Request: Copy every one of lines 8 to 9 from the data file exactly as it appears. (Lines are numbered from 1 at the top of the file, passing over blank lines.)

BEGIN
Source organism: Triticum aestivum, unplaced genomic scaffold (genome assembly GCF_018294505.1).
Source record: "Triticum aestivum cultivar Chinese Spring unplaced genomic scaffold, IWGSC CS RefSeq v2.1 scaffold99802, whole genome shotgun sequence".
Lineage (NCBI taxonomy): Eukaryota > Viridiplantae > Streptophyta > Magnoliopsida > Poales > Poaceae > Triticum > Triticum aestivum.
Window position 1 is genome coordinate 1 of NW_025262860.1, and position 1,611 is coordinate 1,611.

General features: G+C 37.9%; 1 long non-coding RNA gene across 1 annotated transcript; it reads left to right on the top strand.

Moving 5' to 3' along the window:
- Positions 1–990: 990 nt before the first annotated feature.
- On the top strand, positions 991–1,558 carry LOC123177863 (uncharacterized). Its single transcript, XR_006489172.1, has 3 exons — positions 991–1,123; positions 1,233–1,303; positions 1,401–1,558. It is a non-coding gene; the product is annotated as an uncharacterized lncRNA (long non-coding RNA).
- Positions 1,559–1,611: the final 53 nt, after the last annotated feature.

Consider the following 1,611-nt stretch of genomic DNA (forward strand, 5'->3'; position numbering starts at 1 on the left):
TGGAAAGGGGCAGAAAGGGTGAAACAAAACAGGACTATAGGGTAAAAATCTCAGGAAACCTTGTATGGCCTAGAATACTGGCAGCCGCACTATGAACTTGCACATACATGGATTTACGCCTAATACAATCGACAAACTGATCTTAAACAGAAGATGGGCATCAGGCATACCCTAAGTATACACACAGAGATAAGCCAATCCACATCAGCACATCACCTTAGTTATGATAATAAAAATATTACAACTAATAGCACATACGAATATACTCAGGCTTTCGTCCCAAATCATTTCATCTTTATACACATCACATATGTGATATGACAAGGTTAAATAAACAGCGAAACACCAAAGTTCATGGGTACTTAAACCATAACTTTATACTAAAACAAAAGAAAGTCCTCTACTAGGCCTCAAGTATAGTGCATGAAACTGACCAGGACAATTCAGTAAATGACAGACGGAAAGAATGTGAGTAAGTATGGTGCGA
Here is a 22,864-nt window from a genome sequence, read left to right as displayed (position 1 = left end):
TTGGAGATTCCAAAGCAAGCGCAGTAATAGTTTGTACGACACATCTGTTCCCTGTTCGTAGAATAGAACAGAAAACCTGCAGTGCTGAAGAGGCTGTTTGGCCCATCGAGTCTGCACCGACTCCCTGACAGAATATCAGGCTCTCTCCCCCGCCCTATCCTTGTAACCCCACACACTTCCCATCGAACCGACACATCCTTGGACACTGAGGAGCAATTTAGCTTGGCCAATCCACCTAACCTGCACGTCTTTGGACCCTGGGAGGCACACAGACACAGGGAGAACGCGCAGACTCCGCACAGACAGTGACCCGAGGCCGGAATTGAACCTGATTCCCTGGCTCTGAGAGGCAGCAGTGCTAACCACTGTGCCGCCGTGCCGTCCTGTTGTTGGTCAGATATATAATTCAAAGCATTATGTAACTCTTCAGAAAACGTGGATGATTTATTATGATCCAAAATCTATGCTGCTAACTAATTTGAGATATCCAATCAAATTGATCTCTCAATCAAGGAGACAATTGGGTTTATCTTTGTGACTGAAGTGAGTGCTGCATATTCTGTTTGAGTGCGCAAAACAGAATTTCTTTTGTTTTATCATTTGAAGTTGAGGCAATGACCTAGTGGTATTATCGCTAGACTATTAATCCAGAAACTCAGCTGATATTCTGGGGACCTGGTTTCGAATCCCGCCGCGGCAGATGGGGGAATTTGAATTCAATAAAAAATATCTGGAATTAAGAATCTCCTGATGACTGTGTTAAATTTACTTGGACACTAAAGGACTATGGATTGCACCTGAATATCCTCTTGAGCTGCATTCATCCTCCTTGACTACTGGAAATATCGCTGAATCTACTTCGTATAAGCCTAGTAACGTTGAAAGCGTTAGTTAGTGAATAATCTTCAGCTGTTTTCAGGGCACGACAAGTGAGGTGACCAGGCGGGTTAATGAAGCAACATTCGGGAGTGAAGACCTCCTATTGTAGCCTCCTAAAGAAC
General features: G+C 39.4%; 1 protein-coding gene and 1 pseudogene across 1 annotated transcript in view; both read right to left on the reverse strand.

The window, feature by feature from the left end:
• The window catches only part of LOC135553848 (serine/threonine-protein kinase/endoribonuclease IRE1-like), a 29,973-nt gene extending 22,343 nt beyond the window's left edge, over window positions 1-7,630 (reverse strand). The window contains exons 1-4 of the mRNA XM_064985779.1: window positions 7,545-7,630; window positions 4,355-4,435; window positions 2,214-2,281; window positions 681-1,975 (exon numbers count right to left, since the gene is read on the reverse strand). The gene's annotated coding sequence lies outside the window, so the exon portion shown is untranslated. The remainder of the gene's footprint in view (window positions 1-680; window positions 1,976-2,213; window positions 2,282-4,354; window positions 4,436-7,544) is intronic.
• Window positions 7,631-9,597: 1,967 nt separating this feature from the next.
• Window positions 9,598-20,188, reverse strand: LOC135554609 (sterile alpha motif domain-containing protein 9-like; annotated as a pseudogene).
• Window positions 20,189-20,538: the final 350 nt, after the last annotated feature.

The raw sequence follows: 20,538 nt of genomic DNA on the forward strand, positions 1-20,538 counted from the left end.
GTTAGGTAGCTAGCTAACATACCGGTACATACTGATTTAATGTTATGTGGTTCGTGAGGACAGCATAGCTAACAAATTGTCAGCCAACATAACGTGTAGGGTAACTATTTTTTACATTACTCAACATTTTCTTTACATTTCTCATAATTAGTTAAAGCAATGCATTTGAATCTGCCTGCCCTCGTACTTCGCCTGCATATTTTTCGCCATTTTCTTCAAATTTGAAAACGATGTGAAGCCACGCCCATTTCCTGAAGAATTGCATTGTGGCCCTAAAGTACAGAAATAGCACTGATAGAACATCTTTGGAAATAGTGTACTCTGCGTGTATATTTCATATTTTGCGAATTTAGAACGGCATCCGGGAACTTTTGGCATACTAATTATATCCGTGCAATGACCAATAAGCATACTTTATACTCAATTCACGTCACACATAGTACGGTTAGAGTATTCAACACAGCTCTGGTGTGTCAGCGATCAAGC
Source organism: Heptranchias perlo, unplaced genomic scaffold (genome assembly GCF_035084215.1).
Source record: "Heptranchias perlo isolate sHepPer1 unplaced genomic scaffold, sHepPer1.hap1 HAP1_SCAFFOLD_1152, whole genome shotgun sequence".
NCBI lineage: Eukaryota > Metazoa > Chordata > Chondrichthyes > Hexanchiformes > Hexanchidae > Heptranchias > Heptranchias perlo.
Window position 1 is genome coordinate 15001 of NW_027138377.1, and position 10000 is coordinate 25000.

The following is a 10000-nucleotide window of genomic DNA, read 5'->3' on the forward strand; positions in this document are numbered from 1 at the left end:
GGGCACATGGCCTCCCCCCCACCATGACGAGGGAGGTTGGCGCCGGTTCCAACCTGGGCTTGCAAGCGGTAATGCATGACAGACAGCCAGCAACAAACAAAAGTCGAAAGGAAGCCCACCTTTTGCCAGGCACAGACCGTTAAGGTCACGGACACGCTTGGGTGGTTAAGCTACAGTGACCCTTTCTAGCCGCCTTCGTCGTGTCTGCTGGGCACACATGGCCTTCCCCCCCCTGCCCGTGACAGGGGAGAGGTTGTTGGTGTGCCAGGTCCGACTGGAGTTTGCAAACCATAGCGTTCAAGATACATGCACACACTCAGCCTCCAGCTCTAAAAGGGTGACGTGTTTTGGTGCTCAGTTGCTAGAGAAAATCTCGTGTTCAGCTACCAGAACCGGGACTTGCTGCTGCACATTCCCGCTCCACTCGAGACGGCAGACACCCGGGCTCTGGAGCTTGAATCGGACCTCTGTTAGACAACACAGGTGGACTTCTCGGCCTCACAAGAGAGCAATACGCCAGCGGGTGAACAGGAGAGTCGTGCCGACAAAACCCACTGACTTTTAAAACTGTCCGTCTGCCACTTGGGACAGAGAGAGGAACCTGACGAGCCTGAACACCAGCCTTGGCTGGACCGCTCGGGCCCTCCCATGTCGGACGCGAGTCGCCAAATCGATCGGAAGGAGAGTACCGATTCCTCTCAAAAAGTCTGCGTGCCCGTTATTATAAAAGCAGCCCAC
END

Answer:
- On the top strand, positions 991–1,558 carry LOC123177863 (uncharacterized). Its single transcript, XR_006489172.1, has 3 exons — positions 991–1,123; positions 1,233–1,303; positions 1,401–1,558. It is a non-coding gene; the product is annotated as an uncharacterized lncRNA (long non-coding RNA).
- Positions 1,559–1,611: the final 53 nt, after the last annotated feature.